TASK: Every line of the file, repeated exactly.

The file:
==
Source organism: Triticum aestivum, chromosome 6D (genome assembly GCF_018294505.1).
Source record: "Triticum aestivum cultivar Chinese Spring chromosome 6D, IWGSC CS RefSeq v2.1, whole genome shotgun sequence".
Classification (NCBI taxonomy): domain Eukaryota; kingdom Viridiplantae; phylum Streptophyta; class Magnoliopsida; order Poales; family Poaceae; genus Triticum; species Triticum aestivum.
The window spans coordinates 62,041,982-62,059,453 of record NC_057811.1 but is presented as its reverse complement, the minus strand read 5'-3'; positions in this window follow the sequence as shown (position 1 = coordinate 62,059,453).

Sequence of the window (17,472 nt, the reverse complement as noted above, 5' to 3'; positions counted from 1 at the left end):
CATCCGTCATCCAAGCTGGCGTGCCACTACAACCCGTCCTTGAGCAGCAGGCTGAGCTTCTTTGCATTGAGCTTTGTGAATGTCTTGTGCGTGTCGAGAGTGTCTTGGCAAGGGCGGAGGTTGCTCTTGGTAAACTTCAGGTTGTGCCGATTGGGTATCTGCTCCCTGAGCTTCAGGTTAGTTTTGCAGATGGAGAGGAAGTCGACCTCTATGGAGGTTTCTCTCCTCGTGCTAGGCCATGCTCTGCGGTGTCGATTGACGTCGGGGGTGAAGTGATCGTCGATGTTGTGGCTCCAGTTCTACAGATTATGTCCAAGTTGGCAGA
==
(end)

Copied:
Source organism: Triticum aestivum, chromosome 6D (genome assembly GCF_018294505.1).
Source record: "Triticum aestivum cultivar Chinese Spring chromosome 6D, IWGSC CS RefSeq v2.1, whole genome shotgun sequence".
Classification (NCBI taxonomy): domain Eukaryota; kingdom Viridiplantae; phylum Streptophyta; class Magnoliopsida; order Poales; family Poaceae; genus Triticum; species Triticum aestivum.
The window spans coordinates 62,041,982-62,059,453 of record NC_057811.1 but is presented as its reverse complement, the minus strand read 5'-3'; positions in this window follow the sequence as shown (position 1 = coordinate 62,059,453).

Sequence of the window (17,472 nt, the reverse complement as noted above, 5' to 3'; positions counted from 1 at the left end):
CATCCGTCATCCAAGCTGGCGTGCCACTACAACCCGTCCTTGAGCAGCAGGCTGAGCTTCTTTGCATTGAGCTTTGTGAATGTCTTGTGCGTGTCGAGAGTGTCTTGGCAAGGGCGGAGGTTGCTCTTGGTAAACTTCAGGTTGTGCCGATTGGGTATCTGCTCCCTGAGCTTCAGGTTAGTTTTGCAGATGGAGAGGAAGTCGACCTCTATGGAGGTTTCTCTCCTCGTGCTAGGCCATGCTCTGCGGTGTCGATTGACGTCGGGGGTGAAGTGATCGTCGATGTTGTGGCTCCAGTTCTACAGATTATGTCCAAGTTGGCAGA